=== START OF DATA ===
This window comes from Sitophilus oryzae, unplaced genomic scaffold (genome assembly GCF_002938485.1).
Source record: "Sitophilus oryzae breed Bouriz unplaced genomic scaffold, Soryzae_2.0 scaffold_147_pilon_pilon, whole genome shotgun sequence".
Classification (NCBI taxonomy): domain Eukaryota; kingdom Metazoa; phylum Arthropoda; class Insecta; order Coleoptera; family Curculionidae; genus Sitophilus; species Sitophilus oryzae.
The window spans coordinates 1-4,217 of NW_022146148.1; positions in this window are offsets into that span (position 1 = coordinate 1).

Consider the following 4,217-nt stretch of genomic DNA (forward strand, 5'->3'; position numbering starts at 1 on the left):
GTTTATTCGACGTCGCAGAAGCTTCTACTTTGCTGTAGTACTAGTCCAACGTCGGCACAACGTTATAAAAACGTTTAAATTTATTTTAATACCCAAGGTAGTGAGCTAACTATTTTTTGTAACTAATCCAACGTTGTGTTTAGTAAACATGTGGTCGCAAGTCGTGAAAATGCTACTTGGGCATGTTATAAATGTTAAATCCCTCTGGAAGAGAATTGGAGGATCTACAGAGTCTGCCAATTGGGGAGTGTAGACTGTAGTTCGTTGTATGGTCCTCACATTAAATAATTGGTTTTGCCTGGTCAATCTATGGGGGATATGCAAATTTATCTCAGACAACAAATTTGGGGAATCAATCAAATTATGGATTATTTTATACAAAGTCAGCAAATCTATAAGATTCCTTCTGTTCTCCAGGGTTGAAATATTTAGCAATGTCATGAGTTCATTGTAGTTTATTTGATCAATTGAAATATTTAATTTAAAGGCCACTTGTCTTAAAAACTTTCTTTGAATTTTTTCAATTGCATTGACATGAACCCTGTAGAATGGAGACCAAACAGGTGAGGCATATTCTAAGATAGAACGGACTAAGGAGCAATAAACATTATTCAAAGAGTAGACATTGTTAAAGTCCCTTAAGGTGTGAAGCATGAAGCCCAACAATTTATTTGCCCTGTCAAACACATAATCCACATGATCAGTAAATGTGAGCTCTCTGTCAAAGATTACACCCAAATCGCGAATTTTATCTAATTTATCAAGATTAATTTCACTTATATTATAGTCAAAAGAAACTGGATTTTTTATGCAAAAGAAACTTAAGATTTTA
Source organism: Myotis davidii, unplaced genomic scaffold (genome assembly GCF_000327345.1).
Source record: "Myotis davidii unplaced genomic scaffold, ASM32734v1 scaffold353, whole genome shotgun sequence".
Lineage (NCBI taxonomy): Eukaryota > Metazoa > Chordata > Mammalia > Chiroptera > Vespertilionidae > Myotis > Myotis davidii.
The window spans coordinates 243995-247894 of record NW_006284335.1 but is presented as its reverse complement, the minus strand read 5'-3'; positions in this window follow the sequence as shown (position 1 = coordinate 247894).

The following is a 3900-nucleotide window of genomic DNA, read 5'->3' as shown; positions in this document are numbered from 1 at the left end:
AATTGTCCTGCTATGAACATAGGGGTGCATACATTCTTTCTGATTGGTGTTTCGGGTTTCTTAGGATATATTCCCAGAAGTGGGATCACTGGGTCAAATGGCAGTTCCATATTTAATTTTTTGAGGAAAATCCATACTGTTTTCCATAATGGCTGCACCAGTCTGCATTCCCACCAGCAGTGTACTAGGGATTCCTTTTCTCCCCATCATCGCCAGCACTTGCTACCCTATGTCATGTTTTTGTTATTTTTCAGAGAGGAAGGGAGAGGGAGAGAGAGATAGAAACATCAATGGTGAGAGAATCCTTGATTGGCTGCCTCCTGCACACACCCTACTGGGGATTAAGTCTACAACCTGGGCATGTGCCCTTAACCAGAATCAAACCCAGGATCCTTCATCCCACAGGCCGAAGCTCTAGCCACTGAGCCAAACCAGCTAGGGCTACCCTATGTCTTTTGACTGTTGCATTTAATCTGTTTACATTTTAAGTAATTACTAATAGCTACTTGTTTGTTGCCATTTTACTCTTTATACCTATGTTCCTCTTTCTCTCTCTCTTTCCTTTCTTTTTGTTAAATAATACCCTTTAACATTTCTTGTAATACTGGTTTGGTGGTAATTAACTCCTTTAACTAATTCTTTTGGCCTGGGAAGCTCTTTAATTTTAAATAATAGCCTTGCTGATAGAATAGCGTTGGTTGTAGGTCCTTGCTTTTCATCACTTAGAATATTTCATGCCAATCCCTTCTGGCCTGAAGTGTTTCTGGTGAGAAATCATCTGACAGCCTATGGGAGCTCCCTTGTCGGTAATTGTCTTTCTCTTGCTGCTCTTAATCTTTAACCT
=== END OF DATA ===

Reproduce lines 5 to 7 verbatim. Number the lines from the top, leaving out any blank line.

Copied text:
Consider the following 4,217-nt stretch of genomic DNA (forward strand, 5'->3'; position numbering starts at 1 on the left):
GTTTATTCGACGTCGCAGAAGCTTCTACTTTGCTGTAGTACTAGTCCAACGTCGGCACAACGTTATAAAAACGTTTAAATTTATTTTAATACCCAAGGTAGTGAGCTAACTATTTTTTGTAACTAATCCAACGTTGTGTTTAGTAAACATGTGGTCGCAAGTCGTGAAAATGCTACTTGGGCATGTTATAAATGTTAAATCCCTCTGGAAGAGAATTGGAGGATCTACAGAGTCTGCCAATTGGGGAGTGTAGACTGTAGTTCGTTGTATGGTCCTCACATTAAATAATTGGTTTTGCCTGGTCAATCTATGGGGGATATGCAAATTTATCTCAGACAACAAATTTGGGGAATCAATCAAATTATGGATTATTTTATACAAAGTCAGCAAATCTATAAGATTCCTTCTGTTCTCCAGGGTTGAAATATTTAGCAATGTCATGAGTTCATTGTAGTTTATTTGATCAATTGAAATATTTAATTTAAAGGCCACTTGTCTTAAAAACTTTCTTTGAATTTTTTCAATTGCATTGACATGAACCCTGTAGAATGGAGACCAAACAGGTGAGGCATATTCTAAGATAGAACGGACTAAGGAGCAATAAACATTATTCAAAGAGTAGACATTGTTAAAGTCCCTTAAGGTGTGAAGCATGAAGCCCAACAATTTATTTGCCCTGTCAAACACATAATCCACATGATCAGTAAATGTGAGCTCTCTGTCAAAGATTACACCCAAATCGCGAATTTTATCTAATTTATCAAGATTAATTTCACTTATATTATAGTCAAAAGAAACTGGATTTTTTATGCAAAAGAAACTTAAGATTTTA
Source organism: Myotis davidii, unplaced genomic scaffold (genome assembly GCF_000327345.1).